Groovy baby. Shag carpets were fairly popular in the 70s. Since then, their popularity has greatly declined.
Shag carpets will often look like longer versions of standard carpet construction. The fibers are long. Sometimes they are several inches long even. Instead of standing upright, the fibers lie down.
Shag carpets are extremely rare nowadays. If you see a carpet that appears to be shag, it’s probably frieze instead.
Frieze carpet construction has tightly twisted carpet fibers that are longer than standard cut pile carpet fibers. It’s fairly easy to get frieze confused with shag, but they aren’t the same at all.
Frize construction tends to be a bit more durable than standard cut pile and much more durable than shag. It can be a good choice for high traffic areas.
The disadvantages of this construction type are:
- It tends to be slightly more expensive.
- You may not like the super-casual appearance.
Generally, I recommend sticking with a standard cut pile carpet type. If high traffic and heavy wear is a concern, you may want to consider frieze or berber.
After picking out and installing your new carpet, you need to consider how to maintain it. Maintaining the carpet correctly is very important if you want it to last a long time and to look its best.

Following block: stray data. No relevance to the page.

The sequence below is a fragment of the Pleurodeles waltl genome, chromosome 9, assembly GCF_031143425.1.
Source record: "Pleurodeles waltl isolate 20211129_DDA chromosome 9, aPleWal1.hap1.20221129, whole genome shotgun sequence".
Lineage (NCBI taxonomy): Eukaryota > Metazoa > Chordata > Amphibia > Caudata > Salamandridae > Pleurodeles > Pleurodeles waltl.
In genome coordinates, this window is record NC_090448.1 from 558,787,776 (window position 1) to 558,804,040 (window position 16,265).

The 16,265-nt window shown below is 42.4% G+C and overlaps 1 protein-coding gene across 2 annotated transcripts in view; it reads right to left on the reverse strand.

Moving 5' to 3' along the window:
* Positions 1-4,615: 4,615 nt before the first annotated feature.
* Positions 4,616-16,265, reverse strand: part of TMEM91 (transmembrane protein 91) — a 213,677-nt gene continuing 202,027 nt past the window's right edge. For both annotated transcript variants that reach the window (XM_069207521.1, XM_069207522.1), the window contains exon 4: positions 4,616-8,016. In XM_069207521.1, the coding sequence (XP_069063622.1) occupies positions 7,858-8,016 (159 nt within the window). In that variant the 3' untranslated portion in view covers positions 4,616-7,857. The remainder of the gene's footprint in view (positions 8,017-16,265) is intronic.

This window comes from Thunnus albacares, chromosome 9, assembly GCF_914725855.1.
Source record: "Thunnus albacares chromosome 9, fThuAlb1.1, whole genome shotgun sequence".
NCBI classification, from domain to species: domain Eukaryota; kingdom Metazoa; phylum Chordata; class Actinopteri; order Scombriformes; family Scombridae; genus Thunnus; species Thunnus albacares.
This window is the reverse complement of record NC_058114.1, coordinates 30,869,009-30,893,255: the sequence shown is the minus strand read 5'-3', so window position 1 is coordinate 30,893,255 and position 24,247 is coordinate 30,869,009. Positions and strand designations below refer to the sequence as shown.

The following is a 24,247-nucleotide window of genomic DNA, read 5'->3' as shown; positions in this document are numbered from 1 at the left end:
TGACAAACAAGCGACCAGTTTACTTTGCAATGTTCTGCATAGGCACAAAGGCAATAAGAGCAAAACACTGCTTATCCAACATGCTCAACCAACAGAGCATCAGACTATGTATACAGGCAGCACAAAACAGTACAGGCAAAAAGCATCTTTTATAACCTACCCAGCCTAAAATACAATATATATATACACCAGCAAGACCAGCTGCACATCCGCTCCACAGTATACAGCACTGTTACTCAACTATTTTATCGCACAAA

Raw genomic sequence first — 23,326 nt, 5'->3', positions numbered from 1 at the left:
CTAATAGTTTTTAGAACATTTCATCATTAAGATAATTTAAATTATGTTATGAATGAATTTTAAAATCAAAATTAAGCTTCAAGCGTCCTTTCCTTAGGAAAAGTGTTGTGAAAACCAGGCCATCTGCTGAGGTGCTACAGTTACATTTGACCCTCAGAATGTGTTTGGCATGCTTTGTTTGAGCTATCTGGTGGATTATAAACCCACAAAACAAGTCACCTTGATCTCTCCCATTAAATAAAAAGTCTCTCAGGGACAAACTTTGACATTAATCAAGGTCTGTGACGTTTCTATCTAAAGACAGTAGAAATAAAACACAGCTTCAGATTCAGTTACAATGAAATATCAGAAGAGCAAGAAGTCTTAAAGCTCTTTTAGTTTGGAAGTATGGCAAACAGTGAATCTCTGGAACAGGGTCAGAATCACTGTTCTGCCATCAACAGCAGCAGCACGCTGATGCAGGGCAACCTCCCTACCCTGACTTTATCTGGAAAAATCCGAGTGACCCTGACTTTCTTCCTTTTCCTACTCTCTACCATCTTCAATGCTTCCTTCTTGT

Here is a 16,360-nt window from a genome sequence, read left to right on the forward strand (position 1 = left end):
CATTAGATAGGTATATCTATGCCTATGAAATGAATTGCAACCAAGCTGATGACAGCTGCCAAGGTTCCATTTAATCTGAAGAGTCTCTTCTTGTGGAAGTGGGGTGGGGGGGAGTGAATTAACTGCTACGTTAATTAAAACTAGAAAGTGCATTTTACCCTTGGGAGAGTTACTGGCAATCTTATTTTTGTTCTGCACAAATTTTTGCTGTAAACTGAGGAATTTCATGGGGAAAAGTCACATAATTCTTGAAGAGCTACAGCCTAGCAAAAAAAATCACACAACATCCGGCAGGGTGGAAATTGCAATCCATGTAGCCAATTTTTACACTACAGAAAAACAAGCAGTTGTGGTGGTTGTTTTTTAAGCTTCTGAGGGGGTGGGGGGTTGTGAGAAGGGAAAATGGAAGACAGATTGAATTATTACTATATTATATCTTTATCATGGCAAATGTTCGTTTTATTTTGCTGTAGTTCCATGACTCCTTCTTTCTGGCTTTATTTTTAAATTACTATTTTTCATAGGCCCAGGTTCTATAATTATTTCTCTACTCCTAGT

It’s easy to skimp out on vacuuming. But vacuuming once a day is important for carpet longevity.
Dirt in your carpet doesn’t just make the carpet dirty. It also causes more abrasion to occur. This will wear your carpet out and make it look dingy. You can counter this by vacuuming daily.
Move furniture around at least once every six months
If you leave the furniture in place for too long, the indentations can become permanent. This is even true with nylon, wool, or triexta carpets that have a high resiliency.
Also, keeping the furniture in the same place will keep the traffic lanes consistent. This will cause uneven wear patterns on your new carpet.
By moving the furniture around regularly, you can avoid both of these problems.
Treat spills and stains immediately
When you’re finally sitting down to a delicious dinner and a meatball falls off the top of your spaghetti mountain and lands on your new carpet, it’s a problem.
You might be tempted to wait until you have finished eating before you clean it up (or just leave it to the dog). However, the longer that tomato-sauce covered meatball sits there, the greater the chance of a stain.
You can reduce the chance of staining on your carpet by cleaning up spills quickly. Don’t let them sit long, and the chance of keeping the carpet stain free increases.
Clean the carpets at least once a year
Store-bought cleaners work pretty well. Professional cleaning is even better.
By cleaning the carpets at least once a year, you help to keep the carpets clean and sanitary. You also keep them smelling good and reduce abrasion in your carpet.
This is a crucial step to protect your carpets and help them last as long as possible.
Further reading and sources